With offshore wind taking off in the US Barry Parker reviews a report by classification society ABS evaluating the US offshore wind industry’s readiness to deliver the 40 gigawatts of capacity the International Energy Agency estimates will be installed by 2040.

The comprehensive document is titled – Positioning for US expansion: US ports and innovation.

It’s worth re-stating the obvious- from a sentence in the report’s conclusion: “The construction and maintenance of offshore wind projects calls for a combination of expertise that is comparatively new to the US market and requires a variety of specialist support tonnage.”

The document highlights the services that ABS, already a leader in classification and engineering of vessels supporting offshore fossil fuels exploration and production, can provide to this burgeoning market segment.

With a market developing so fast, the report provides a good overview of pending projects in the states along the US East Coast. Happily, the document steers away from politics- the names “Biden” or “Trump” do not appear at all! But, instead, readers are pointed towards the practical sides of issues surrounding what types of vessels will be needed, and the myriad of possible engineering challenges and solutions, surrounding vessels (including barges), but also land-side infrastructure

The Jones Act is over-arching; it is a set of rules reserving most of the activity offshore for US built, owned and crewed assets, injects some uniquely U.S. practices and legal infrastructure into shipbuilding and operations. At the end of 2020, the US Congress did establish that rules pertaining to offshore U.S. oil and gas (mainly in the Gulf of Mexico) would also apply to activities in the wind energy sector- which will initially be concentrated along the mid and northern Atlantic states.

This report does not break any new ground, but it does an exceedingly good job of gathering and summarizing information and facts that are readily available- but not always in one place.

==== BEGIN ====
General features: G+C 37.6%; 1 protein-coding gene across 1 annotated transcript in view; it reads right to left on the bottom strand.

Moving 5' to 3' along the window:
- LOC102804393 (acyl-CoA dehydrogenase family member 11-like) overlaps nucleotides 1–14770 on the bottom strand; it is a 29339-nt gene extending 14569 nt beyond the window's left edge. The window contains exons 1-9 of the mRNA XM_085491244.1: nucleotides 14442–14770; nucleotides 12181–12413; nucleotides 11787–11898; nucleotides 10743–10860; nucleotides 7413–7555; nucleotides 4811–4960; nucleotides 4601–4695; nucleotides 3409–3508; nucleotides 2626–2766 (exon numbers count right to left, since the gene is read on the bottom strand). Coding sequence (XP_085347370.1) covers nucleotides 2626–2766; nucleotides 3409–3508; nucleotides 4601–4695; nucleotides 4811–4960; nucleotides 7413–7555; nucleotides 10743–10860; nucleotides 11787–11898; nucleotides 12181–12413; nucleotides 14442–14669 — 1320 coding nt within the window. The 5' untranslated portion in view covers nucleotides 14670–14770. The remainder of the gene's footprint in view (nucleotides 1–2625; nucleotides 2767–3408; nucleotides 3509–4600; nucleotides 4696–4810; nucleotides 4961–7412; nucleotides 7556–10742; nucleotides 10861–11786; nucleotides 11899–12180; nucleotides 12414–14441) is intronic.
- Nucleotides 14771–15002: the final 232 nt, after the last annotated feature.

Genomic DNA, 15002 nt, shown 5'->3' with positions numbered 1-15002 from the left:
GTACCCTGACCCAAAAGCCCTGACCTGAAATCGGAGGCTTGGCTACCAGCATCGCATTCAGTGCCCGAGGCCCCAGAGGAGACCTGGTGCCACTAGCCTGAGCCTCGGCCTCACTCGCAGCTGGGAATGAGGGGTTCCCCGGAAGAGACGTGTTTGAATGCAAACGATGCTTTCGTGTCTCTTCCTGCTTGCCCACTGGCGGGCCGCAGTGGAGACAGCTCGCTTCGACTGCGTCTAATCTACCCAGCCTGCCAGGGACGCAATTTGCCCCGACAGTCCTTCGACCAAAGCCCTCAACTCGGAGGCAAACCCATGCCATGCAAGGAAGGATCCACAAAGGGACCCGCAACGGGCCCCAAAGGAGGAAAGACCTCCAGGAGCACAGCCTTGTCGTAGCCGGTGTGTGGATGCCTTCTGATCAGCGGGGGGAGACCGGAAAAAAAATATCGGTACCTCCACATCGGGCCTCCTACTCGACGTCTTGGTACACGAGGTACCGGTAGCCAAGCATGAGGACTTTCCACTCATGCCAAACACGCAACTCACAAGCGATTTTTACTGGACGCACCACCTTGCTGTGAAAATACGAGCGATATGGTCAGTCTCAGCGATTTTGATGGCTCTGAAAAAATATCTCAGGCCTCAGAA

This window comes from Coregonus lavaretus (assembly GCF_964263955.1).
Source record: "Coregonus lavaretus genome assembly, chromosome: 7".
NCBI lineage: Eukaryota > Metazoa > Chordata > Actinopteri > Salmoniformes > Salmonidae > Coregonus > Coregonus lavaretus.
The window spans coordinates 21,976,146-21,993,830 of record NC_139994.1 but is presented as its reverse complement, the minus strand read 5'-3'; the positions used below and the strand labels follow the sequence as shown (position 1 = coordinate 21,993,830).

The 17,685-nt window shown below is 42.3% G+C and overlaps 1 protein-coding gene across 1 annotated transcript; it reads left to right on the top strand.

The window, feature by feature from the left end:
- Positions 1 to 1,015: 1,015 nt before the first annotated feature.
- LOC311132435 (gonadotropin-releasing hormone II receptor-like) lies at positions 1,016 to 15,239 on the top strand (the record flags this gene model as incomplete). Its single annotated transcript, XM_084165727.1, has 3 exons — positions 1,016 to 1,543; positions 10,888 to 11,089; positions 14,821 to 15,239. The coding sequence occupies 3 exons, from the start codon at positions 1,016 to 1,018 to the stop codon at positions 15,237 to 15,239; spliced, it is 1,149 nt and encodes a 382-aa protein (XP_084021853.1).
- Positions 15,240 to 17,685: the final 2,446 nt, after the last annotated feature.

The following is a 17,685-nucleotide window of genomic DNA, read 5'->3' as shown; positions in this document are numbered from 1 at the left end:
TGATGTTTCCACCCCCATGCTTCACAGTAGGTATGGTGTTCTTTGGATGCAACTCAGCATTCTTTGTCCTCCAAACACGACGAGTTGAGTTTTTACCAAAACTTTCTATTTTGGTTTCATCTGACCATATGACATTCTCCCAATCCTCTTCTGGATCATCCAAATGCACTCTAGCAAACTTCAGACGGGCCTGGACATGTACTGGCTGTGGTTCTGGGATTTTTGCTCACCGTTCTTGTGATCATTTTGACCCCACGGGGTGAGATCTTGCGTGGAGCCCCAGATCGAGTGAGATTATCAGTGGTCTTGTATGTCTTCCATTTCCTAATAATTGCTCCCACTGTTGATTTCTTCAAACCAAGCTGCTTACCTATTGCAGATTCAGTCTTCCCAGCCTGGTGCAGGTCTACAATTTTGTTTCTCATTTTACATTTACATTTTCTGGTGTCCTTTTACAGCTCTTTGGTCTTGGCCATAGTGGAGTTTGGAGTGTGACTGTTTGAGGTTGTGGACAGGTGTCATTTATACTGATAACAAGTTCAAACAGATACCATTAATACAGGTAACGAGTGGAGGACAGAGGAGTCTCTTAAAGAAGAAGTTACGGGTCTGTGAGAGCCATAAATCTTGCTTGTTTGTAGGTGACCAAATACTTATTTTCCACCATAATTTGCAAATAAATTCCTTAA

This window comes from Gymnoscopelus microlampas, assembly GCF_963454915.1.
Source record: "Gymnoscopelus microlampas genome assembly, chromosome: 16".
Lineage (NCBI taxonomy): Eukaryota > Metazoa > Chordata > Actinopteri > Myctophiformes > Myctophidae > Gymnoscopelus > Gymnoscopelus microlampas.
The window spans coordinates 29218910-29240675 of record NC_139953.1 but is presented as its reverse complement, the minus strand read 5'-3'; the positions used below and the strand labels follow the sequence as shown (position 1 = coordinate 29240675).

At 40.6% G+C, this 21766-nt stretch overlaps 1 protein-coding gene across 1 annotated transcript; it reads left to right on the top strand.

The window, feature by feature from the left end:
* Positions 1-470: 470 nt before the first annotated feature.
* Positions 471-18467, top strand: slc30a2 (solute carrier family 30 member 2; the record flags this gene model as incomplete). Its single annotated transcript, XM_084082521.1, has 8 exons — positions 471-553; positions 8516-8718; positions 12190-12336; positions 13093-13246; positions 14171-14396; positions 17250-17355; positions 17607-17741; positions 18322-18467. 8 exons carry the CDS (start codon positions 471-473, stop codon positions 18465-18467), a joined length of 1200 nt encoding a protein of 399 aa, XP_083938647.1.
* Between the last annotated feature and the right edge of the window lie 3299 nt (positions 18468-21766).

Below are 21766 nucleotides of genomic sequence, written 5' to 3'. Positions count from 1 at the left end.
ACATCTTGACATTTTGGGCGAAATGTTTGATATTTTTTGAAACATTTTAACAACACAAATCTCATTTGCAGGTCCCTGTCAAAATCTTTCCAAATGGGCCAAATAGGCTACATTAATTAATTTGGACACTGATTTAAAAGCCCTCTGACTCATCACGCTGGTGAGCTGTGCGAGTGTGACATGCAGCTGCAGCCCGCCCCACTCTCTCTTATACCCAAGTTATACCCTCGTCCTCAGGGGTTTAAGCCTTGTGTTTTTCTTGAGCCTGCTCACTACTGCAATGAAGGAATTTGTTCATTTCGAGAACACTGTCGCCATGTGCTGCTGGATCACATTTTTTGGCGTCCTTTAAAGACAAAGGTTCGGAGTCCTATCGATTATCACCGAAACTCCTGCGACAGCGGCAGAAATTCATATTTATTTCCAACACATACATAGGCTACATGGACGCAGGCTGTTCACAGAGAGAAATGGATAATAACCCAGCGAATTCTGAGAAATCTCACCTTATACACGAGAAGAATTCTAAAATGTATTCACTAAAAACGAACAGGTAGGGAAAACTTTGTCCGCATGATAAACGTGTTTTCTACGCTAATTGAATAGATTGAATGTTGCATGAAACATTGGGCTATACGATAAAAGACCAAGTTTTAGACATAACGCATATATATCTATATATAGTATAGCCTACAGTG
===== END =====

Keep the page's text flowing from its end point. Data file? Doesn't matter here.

Of course, in between the factoids and valuable information, the report implicitly pitches ABS services- which, if recent developments are any guide, are almost de rigueur for any serious projects in the States. Consider that ABS will be classing a Wind Turbine Installation Vessel (WTIV), to be built in Texas, for work offshore Virginia- in a project that could see 1.3 gW of power generation, using 14 mW turbines with 222 metre rotor diameters of the blades, in its first phase.

Additionally, the Houston based Classification Society will be classing a Service Operations Vessel (SOV) to be built in the U.S. Gulf for a triad of projects in waters off the New England coast.  

In both cases, the ABS role includes much needed technical advice, as well. Importantly, needed vessel designs are not “cookie cutters”, taking a northern European design, for example, and putting a US flag on it, or retrofitting a laid up Platform Supply Vessel, Instead, vessel designs must comport with the entirely new port infrastructure and fresh supply chains to be built out in the States, a fact not lost on the authors of the ABS compilation.

So, wind vessel designs must thread a needle between bespoke/ fit for purpose, and overall versatility and suitability for employment at a different windfarm, 10 years hence.

Like other Class societies, ABS also has its eyes on the long game, offering that: “As the leading provider of classification services to the global offshore industry, ABS is in a unique position to support the new vessels serving the evolving fixed and floating offshore windfarm turbine market. Floating wind does not feature, yet, in the States. Unlike the US East Coast, when the talk turns to California- water depths fall off dramatically, with designs for “floaters” already on the drawing board.

Source: Seatrade Maritime